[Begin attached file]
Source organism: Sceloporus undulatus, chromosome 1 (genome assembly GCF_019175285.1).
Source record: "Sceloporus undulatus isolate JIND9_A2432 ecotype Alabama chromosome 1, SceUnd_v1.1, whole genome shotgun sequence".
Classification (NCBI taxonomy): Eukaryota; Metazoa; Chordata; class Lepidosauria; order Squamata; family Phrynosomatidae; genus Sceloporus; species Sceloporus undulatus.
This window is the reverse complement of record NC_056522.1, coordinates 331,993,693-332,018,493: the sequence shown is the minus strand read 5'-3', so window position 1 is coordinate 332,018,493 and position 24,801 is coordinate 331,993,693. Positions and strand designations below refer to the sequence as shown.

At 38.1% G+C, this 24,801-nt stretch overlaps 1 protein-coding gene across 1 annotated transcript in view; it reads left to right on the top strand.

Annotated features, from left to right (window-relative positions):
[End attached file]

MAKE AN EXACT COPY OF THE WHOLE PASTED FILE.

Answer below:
Source organism: Sceloporus undulatus, chromosome 1 (genome assembly GCF_019175285.1).
Source record: "Sceloporus undulatus isolate JIND9_A2432 ecotype Alabama chromosome 1, SceUnd_v1.1, whole genome shotgun sequence".
Classification (NCBI taxonomy): Eukaryota; Metazoa; Chordata; class Lepidosauria; order Squamata; family Phrynosomatidae; genus Sceloporus; species Sceloporus undulatus.
This window is the reverse complement of record NC_056522.1, coordinates 331,993,693-332,018,493: the sequence shown is the minus strand read 5'-3', so window position 1 is coordinate 332,018,493 and position 24,801 is coordinate 331,993,693. Positions and strand designations below refer to the sequence as shown.

At 38.1% G+C, this 24,801-nt stretch overlaps 1 protein-coding gene across 1 annotated transcript in view; it reads left to right on the top strand.

Annotated features, from left to right (window-relative positions):